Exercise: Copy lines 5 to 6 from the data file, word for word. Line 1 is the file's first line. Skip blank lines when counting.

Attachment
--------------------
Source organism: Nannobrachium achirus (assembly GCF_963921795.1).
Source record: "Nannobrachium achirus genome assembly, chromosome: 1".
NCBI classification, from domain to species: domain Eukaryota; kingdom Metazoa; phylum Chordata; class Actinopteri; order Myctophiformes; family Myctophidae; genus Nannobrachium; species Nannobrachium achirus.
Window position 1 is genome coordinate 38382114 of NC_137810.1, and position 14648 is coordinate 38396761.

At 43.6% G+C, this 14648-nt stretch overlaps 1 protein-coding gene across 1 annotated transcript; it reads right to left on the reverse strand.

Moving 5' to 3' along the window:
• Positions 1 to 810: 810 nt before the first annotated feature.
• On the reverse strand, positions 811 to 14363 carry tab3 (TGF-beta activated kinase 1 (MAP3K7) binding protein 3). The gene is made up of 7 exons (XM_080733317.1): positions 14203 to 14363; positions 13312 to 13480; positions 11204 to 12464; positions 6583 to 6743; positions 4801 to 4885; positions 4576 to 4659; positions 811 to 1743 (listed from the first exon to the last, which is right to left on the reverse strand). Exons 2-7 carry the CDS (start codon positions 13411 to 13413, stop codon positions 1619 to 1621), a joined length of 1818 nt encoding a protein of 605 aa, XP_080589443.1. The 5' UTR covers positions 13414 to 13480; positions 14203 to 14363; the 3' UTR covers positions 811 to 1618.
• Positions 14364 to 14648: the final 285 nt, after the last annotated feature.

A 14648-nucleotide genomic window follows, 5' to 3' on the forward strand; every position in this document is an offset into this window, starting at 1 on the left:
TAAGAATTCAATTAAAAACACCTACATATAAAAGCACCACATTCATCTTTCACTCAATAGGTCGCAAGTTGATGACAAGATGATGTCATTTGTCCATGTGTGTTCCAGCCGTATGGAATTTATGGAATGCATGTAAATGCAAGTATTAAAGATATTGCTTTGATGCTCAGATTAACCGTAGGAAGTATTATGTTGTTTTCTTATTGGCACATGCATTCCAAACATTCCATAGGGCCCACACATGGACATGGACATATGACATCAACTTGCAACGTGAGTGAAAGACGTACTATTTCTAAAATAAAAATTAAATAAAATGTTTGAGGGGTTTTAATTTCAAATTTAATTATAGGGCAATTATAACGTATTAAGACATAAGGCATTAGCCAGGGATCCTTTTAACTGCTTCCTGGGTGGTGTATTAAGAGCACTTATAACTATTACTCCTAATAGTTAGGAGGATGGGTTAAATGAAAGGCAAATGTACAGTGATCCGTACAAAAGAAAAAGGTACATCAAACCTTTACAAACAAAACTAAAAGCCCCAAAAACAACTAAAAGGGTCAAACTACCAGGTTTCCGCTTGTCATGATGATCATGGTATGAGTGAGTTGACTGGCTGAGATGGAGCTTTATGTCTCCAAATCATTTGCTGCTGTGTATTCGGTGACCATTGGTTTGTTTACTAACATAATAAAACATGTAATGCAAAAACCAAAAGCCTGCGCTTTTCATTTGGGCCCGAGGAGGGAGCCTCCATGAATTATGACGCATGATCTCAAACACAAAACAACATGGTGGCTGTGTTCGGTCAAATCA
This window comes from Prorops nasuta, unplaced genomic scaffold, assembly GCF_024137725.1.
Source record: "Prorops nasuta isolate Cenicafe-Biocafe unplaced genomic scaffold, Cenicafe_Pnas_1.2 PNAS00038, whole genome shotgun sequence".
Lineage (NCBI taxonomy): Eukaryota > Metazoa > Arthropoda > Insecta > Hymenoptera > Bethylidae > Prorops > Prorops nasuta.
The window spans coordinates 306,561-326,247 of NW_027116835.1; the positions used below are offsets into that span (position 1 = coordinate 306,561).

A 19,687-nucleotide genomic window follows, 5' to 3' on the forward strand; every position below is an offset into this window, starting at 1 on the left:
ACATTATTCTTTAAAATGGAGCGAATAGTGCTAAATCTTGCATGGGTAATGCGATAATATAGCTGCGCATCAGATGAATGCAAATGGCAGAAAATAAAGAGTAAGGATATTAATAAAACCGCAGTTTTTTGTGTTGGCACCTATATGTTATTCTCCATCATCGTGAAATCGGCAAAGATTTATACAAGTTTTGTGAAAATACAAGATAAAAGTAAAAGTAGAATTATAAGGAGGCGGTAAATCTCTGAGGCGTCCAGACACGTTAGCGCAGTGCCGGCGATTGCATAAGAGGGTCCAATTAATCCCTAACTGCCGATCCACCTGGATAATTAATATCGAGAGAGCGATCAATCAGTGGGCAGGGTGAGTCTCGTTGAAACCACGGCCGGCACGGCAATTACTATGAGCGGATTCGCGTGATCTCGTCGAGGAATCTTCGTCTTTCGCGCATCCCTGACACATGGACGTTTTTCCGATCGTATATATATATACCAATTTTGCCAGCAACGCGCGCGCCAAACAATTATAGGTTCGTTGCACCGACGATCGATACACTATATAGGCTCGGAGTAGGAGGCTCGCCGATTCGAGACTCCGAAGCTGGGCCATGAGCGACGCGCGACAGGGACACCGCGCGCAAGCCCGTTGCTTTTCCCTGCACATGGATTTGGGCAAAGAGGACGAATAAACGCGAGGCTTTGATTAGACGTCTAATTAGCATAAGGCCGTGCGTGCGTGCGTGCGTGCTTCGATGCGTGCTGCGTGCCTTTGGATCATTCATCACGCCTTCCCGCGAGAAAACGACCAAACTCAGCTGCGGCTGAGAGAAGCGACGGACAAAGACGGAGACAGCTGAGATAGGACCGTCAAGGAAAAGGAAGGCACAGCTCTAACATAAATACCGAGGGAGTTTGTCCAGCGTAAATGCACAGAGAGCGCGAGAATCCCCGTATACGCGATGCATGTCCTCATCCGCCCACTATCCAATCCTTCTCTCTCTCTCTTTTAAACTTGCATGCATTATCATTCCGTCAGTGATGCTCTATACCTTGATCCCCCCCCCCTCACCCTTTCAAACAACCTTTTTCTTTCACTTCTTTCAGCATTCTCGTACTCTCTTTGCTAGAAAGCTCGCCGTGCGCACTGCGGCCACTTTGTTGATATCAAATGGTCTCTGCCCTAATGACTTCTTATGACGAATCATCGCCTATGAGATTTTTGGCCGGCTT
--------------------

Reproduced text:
At 43.6% G+C, this 14648-nt stretch overlaps 1 protein-coding gene across 1 annotated transcript; it reads right to left on the reverse strand.

Moving 5' to 3' along the window: